Our memories are not computers capable of storing accurate data — especially during traumatic events — despite what many “experts” would have you believe.
It is actually really easy to corrupt our memories, whether through hypnosis or not. In 1995, professor Elizabeth Loftus — a distinguished professor at the University of California-Irvine and expert on human memory — conducted a study with Jacqueline Pickrell — a research scientist at the University of Washington-Seattle — that found people could easily “recall” a traumatic memory that didn’t actually happen with just a little help.
The researchers recruited 24 participants who heard four stories from a family member about their past – three true and one false. The stories were provided by a family member of each participant. The false story was to involve the participant being lost in a shopping mall as a young child, with each relative providing plausible details such as a specific mall.
Participants were shown each of the relatives’ stories in written form, and asked which ones they remembered. Shortly thereafter, the participants were interviewed about the four memories and asked to recall as much information as they could about each. They were interviewed again a week later, and asked to rate how clearly they remembered each story.
The participants were then told that one story was false and asked them to guess which one. Loftus and Pickrell found that five of the 24 participants thought the false story was real.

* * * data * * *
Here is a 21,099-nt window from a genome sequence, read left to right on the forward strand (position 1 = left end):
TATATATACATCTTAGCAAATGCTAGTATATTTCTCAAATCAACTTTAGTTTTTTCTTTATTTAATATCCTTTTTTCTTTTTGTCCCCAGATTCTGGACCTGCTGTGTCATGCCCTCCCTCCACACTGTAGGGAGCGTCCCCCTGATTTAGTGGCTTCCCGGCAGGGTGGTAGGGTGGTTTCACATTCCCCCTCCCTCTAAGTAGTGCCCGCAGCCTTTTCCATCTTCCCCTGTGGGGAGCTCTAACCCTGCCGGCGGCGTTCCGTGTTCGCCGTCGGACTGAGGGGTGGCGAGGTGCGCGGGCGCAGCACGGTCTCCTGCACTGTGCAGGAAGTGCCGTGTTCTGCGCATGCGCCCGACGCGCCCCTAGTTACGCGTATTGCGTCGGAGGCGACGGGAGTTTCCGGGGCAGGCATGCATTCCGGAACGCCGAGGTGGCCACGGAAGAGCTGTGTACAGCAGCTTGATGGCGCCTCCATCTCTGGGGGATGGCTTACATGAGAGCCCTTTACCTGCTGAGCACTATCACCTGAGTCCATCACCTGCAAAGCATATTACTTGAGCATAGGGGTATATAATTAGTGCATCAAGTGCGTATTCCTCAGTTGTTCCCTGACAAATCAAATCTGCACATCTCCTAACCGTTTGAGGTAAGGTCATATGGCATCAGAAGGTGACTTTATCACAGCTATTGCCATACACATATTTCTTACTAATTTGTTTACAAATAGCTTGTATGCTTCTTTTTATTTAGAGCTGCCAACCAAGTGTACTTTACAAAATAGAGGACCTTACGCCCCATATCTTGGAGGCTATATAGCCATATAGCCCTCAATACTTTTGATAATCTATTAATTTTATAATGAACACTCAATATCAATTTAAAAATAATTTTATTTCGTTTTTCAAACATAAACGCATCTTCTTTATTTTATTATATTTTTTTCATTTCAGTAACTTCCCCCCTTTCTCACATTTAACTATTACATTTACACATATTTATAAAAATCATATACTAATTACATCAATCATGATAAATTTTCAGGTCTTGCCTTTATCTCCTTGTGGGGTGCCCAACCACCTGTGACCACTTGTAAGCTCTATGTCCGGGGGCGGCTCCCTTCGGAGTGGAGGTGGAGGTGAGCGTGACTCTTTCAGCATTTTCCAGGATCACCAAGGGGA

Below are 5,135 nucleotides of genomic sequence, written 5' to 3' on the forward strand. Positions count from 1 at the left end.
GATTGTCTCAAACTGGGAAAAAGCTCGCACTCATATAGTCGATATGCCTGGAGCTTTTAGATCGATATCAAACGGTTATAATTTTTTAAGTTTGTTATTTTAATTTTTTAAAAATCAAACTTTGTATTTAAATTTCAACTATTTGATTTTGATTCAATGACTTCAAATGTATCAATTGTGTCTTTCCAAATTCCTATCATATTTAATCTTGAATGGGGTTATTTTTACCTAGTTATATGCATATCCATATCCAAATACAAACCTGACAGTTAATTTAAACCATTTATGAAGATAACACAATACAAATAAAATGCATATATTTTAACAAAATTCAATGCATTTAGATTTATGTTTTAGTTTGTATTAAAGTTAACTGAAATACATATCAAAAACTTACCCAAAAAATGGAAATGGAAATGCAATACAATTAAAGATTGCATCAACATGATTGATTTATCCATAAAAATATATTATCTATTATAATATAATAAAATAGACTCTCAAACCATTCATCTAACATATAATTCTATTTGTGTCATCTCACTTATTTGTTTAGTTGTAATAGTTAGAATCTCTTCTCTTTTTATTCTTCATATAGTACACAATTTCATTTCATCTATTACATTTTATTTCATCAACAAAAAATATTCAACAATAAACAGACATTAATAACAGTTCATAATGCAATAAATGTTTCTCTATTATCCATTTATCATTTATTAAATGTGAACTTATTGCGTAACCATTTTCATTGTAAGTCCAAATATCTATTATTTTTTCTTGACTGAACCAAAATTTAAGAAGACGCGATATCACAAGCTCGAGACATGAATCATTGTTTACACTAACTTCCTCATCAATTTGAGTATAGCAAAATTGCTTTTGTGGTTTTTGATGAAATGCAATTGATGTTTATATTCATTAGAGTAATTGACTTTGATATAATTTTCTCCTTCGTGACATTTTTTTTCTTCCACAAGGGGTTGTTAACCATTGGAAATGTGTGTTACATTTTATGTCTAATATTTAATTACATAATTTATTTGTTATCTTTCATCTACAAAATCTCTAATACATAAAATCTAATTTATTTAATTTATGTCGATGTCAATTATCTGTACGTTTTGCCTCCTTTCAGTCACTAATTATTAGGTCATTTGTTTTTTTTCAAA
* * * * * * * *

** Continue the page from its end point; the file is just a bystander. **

This experiment followed a previous one conducted by Loftus, who used the same technique. A 14-year-old named “Chris” listened to his older brother recount a story about Chris being lost in a mall when he was 5. The older brother said they found Chris being led away by a tall, older man, possibly in a flannel shirt. At first, Chris didn’t remember such an event, but two days later, he began “remembering” feelings related to being lost: “That day, I was so scared that I would never see my family again. I knew that I was in trouble.” A day after that, he “remembered” his mother telling him never to get lost again. Five days after hearing his older brother’s story, Chris now “remembers” some of the conversation he had with the older man in the flannel shirt. Remember, this event never happened.
Studies like the ones Loftus has been conducting have been replicated over and over again. A 1996 study, which had more participants than Loftus and Pickrell’s and considered more memories, found 20% to 40% of participants easily accepted a false memory. A 2002 study, which doctored a photograph to implant false memories, found 50% of participants could accept a false memory.